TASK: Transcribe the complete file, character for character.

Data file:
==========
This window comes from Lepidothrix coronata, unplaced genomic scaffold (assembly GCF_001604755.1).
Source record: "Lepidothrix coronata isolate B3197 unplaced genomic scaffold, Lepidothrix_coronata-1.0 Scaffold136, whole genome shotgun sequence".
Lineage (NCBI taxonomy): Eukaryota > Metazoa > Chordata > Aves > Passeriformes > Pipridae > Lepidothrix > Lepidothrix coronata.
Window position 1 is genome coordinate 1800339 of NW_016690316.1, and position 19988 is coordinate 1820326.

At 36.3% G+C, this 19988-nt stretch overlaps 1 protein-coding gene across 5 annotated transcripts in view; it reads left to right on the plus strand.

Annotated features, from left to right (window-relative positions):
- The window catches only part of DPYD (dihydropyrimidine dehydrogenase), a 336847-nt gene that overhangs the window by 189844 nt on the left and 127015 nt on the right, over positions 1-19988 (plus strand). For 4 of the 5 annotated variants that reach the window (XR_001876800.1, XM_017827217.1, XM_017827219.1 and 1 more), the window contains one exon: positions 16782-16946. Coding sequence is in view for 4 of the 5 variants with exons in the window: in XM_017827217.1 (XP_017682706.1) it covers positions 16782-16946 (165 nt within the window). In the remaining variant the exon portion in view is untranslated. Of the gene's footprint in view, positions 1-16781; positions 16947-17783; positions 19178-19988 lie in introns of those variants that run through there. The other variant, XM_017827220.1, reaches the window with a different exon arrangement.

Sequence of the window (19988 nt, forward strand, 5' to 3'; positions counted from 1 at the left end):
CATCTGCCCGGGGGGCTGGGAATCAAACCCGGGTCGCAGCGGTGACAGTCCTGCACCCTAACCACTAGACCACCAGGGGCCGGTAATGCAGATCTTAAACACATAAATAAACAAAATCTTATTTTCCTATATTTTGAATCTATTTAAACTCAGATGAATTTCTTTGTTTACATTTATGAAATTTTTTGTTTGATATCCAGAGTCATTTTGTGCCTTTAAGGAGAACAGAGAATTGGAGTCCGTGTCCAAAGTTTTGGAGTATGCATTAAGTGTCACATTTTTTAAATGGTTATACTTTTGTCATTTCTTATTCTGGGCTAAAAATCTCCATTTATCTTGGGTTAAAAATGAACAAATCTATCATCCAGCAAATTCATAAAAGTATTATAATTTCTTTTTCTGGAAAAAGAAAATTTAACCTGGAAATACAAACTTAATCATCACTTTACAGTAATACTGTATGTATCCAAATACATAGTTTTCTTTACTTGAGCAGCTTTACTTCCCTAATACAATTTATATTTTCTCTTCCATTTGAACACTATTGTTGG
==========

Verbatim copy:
This window comes from Lepidothrix coronata, unplaced genomic scaffold (assembly GCF_001604755.1).
Source record: "Lepidothrix coronata isolate B3197 unplaced genomic scaffold, Lepidothrix_coronata-1.0 Scaffold136, whole genome shotgun sequence".
Lineage (NCBI taxonomy): Eukaryota > Metazoa > Chordata > Aves > Passeriformes > Pipridae > Lepidothrix > Lepidothrix coronata.
Window position 1 is genome coordinate 1800339 of NW_016690316.1, and position 19988 is coordinate 1820326.

At 36.3% G+C, this 19988-nt stretch overlaps 1 protein-coding gene across 5 annotated transcripts in view; it reads left to right on the plus strand.

Annotated features, from left to right (window-relative positions):
- The window catches only part of DPYD (dihydropyrimidine dehydrogenase), a 336847-nt gene that overhangs the window by 189844 nt on the left and 127015 nt on the right, over positions 1-19988 (plus strand). For 4 of the 5 annotated variants that reach the window (XR_001876800.1, XM_017827217.1, XM_017827219.1 and 1 more), the window contains one exon: positions 16782-16946. Coding sequence is in view for 4 of the 5 variants with exons in the window: in XM_017827217.1 (XP_017682706.1) it covers positions 16782-16946 (165 nt within the window). In the remaining variant the exon portion in view is untranslated. Of the gene's footprint in view, positions 1-16781; positions 16947-17783; positions 19178-19988 lie in introns of those variants that run through there. The other variant, XM_017827220.1, reaches the window with a different exon arrangement.

Sequence of the window (19988 nt, forward strand, 5' to 3'; positions counted from 1 at the left end):
CATCTGCCCGGGGGGCTGGGAATCAAACCCGGGTCGCAGCGGTGACAGTCCTGCACCCTAACCACTAGACCACCAGGGGCCGGTAATGCAGATCTTAAACACATAAATAAACAAAATCTTATTTTCCTATATTTTGAATCTATTTAAACTCAGATGAATTTCTTTGTTTACATTTATGAAATTTTTTGTTTGATATCCAGAGTCATTTTGTGCCTTTAAGGAGAACAGAGAATTGGAGTCCGTGTCCAAAGTTTTGGAGTATGCATTAAGTGTCACATTTTTTAAATGGTTATACTTTTGTCATTTCTTATTCTGGGCTAAAAATCTCCATTTATCTTGGGTTAAAAATGAACAAATCTATCATCCAGCAAATTCATAAAAGTATTATAATTTCTTTTTCTGGAAAAAGAAAATTTAACCTGGAAATACAAACTTAATCATCACTTTACAGTAATACTGTATGTATCCAAATACATAGTTTTCTTTACTTGAGCAGCTTTACTTCCCTAATACAATTTATATTTTCTCTTCCATTTGAACACTATTGTTGG